“We believe that, beyond the natural impact of so-called ‘pent-up demand’...something else is at play,” he wrote. “First and foremost, crypto.”

In a follow-up note on Jan. 24, he wrote that, despite the latest plunge in the crypto market, the trend is “likely to remain a driver of significance.”

A hefty share of new wealth has also gone toward luxury goods as the pandemic limited opportunities to splash out on expensive trips and other experiences, according to Federica Lavato, a leader in the fashion and luxury goods practise at Bain & Company.

Fashion is beginning to take notice. Fendi just teamed with Ledger, a maker of hardware wallets for securely storing crypto assets, on branded accessories. Philipp Plein announced last year that it would begin accepting cryptocurrency as payment. Brands such as Gucci and Dolce & Gabbana are releasing NFTs, which appeal most to the crypto faithful.

Crypto Fashion

Donté McGuine, a celebrity stylist who has worked with rapper Vic Mensa and actor Luna Blaise, said he’s taken on four clients in the crypto industry in the past year, including Demirors, and gets inquiries from others all the time. While he was hesitant at first, they convinced him with their willingness to push limits.

“These girls, they want Comme des Garçons, they want Bottega, they want Balenciaga,” he said. “They’re not buying the hats and the shoes. They’re buying the runway pieces.”

At the Rick Owens and Tom Ford stores in the Miami Design District, associates said they tend to see an influx of shoppers around crypto conferences in the city.

Those brands are among the ones her younger clients in the crypto industry frequently request, said Victoria Cárdenas Hitchcock, a San Francisco Bay Area stylist and personal branding consultant. The interest in Rick Owens tends to start with the sneakers, she said.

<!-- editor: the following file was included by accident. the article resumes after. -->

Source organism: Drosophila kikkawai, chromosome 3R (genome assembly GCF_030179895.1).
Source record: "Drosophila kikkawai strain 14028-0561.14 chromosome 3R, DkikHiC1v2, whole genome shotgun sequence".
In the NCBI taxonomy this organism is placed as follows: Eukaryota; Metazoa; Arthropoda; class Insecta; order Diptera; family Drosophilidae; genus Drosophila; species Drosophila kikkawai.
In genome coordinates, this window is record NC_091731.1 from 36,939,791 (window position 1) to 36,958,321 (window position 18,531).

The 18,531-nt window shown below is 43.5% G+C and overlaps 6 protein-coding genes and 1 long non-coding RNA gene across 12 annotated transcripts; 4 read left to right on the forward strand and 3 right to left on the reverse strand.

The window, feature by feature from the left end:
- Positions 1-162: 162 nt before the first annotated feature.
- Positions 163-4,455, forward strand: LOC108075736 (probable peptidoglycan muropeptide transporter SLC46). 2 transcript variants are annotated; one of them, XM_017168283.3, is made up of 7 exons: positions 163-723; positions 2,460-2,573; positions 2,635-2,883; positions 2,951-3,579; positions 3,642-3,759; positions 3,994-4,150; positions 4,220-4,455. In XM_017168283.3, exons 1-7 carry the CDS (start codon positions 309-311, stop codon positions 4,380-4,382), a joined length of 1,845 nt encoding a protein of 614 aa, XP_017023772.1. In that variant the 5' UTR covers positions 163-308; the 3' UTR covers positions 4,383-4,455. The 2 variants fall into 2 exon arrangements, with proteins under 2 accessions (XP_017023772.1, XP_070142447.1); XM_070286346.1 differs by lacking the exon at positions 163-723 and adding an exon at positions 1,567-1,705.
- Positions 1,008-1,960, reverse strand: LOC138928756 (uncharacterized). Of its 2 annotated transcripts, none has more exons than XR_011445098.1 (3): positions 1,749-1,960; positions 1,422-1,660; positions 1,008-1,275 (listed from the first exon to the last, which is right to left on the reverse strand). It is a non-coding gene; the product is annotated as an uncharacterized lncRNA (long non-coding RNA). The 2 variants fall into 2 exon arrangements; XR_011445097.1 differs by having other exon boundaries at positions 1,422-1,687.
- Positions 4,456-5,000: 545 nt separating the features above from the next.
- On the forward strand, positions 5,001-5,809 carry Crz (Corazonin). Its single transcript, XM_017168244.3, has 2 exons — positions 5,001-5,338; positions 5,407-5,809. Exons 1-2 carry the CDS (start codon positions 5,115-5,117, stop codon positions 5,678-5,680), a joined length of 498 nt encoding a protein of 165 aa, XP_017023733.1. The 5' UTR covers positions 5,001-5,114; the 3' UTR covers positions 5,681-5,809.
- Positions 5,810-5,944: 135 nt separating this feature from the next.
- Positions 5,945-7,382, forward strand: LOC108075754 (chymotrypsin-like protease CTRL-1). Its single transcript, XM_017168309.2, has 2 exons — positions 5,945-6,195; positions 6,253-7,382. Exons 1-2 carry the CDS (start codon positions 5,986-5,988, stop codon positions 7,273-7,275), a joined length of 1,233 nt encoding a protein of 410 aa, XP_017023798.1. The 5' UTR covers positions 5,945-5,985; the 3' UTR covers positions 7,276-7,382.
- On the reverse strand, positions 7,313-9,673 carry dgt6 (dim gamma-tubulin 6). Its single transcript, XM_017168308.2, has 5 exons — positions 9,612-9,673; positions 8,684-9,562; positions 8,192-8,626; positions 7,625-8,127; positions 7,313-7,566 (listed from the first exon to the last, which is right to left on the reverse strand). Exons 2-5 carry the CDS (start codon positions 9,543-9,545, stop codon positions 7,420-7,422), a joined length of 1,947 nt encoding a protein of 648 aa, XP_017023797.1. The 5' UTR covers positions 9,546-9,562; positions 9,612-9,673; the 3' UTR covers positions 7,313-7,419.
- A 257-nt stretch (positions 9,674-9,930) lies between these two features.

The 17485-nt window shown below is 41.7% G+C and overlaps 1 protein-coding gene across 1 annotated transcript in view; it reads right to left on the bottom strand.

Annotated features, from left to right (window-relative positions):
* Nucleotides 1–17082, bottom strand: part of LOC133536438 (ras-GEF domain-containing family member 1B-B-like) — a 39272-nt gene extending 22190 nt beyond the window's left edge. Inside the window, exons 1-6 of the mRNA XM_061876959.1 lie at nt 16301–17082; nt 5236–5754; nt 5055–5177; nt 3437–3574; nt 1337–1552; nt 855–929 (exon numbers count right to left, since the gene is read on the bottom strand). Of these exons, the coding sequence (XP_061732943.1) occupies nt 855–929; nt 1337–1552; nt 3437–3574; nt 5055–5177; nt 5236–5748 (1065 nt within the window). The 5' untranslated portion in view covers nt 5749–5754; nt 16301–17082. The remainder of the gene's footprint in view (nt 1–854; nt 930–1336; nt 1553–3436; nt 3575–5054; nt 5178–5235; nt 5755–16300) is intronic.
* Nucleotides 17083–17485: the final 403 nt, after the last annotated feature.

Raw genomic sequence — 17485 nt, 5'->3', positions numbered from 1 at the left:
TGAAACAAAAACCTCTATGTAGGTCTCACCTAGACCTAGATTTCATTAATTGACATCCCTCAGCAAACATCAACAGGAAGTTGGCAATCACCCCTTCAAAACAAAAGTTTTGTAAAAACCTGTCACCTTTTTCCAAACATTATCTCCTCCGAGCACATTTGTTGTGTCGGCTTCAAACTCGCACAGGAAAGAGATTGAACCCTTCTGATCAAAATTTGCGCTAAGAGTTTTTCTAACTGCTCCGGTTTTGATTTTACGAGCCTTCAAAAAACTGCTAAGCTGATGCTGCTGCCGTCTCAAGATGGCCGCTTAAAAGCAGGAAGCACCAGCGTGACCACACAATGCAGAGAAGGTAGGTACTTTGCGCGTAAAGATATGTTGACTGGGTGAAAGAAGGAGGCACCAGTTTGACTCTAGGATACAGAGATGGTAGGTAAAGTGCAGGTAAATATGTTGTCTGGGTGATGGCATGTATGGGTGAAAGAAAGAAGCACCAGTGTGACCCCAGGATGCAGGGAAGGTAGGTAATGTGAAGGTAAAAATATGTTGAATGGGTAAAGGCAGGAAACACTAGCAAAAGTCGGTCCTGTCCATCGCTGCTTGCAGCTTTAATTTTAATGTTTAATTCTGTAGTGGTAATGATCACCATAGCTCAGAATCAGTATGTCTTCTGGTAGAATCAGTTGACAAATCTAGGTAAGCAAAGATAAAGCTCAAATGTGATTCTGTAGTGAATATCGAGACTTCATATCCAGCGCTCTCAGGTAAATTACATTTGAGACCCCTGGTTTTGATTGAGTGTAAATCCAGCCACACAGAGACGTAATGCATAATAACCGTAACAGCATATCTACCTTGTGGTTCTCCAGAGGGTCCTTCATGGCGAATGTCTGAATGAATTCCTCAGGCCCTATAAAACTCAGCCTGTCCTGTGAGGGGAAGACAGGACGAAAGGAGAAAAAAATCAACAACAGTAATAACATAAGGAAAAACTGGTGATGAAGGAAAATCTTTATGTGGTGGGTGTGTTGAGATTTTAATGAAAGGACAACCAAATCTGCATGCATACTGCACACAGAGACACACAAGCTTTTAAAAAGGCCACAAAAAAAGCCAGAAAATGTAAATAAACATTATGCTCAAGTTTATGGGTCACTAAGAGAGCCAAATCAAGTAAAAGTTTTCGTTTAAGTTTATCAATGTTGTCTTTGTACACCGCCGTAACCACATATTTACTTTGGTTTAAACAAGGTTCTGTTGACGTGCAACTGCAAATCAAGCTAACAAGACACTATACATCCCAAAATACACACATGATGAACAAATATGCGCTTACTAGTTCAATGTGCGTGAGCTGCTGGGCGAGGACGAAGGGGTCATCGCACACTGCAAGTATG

It’s a radical departure from the tastes of her traditional tech clients.

“None of them were asking to stand out with bright colours, with patterns, with graphics,” she explained. “This is more of a lifestyle.”

While they may be the easiest to spot, the “over-the-top wealth signifiers” tend to be a minority in the crypto community, according to Raihan Anwar, head of community and culture of Friends With Benefits, a well-known crypto group centred on crypto’s intersection with culture. Many members keep their looks more toned down, he said, though they are still spending on fashion. Some members buy streetwear and sneakers. Others lean into labels such as Issey Miyake Pleats Please or Acronym.

Magical Internet Money

The clothing preferences in crypto stem from its roots online, according to Demirors, and personal style is an important component in how members of the community view each other. The interest in fashion cuts across gender lines and professional titles — even top executives go for designer looks.